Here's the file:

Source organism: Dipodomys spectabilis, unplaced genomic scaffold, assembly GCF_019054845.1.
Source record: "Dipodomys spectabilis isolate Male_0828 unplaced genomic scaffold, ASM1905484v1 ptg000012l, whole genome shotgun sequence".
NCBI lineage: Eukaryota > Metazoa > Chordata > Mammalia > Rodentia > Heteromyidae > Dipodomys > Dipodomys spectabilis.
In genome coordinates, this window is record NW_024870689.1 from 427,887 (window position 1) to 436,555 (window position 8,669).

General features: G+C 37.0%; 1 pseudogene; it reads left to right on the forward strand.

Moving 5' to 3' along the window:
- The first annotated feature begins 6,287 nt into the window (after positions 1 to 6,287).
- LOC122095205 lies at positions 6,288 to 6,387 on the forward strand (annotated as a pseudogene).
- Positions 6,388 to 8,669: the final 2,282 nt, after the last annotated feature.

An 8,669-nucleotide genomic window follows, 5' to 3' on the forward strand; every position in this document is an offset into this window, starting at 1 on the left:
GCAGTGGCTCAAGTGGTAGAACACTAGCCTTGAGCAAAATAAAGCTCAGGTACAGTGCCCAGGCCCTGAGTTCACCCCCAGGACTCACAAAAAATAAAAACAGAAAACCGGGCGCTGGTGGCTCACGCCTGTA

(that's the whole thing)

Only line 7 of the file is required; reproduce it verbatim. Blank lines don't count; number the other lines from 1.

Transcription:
- The first annotated feature begins 6,287 nt into the window (after positions 1 to 6,287).